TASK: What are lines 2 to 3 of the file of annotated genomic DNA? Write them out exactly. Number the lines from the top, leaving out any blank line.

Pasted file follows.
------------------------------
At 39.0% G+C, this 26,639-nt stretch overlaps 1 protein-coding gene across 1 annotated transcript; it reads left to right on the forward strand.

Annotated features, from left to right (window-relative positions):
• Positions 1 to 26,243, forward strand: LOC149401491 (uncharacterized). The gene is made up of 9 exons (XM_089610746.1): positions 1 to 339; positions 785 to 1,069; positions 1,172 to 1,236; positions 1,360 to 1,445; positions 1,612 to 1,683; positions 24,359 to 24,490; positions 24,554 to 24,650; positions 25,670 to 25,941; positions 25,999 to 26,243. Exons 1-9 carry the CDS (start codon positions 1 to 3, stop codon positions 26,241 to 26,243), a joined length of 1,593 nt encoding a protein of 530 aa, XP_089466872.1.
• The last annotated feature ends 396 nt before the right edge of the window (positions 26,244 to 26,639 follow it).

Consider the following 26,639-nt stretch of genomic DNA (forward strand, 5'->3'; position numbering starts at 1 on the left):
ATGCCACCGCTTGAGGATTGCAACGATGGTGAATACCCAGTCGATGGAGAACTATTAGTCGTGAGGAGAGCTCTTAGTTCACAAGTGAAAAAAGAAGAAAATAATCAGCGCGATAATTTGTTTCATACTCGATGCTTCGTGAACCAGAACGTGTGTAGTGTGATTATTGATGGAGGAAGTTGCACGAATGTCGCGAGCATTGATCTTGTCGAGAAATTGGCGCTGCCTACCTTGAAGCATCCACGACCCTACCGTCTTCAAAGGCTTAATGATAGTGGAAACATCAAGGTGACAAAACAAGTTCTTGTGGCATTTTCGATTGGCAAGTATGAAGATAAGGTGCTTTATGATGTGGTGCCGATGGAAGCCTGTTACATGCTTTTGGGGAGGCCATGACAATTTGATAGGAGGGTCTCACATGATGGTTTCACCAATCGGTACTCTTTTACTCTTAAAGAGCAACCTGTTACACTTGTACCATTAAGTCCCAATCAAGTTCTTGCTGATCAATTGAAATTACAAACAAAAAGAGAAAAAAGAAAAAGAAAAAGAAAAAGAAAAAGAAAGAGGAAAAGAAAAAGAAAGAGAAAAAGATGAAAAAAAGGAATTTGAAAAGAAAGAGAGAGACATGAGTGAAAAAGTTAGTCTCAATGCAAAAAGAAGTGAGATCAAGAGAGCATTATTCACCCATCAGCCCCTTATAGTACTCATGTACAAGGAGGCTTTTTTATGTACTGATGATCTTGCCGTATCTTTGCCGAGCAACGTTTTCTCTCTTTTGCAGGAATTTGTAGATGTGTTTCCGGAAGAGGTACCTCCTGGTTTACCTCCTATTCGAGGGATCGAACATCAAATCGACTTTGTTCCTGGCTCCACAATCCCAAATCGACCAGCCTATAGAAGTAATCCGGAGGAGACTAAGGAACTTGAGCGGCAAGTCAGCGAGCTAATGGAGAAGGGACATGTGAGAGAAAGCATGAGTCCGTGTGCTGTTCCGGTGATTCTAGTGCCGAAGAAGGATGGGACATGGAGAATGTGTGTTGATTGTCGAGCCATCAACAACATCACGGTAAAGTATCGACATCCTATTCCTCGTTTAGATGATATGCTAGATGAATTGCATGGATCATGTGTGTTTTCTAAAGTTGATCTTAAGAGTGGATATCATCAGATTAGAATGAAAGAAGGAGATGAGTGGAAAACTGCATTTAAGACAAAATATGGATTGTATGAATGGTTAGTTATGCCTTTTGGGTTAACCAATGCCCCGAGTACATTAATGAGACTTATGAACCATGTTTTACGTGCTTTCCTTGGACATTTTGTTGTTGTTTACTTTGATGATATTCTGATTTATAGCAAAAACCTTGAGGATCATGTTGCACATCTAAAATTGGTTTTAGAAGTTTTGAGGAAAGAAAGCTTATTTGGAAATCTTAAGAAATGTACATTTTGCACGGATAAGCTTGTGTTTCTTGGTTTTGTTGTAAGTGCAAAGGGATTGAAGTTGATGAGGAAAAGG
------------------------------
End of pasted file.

Annotated features, from left to right (window-relative positions):
• Positions 1 to 26,243, forward strand: LOC149401491 (uncharacterized). The gene is made up of 9 exons (XM_089610746.1): positions 1 to 339; positions 785 to 1,069; positions 1,172 to 1,236; positions 1,360 to 1,445; positions 1,612 to 1,683; positions 24,359 to 24,490; positions 24,554 to 24,650; positions 25,670 to 25,941; positions 25,999 to 26,243. Exons 1-9 carry the CDS (start codon positions 1 to 3, stop codon positions 26,241 to 26,243), a joined length of 1,593 nt encoding a protein of 530 aa, XP_089466872.1.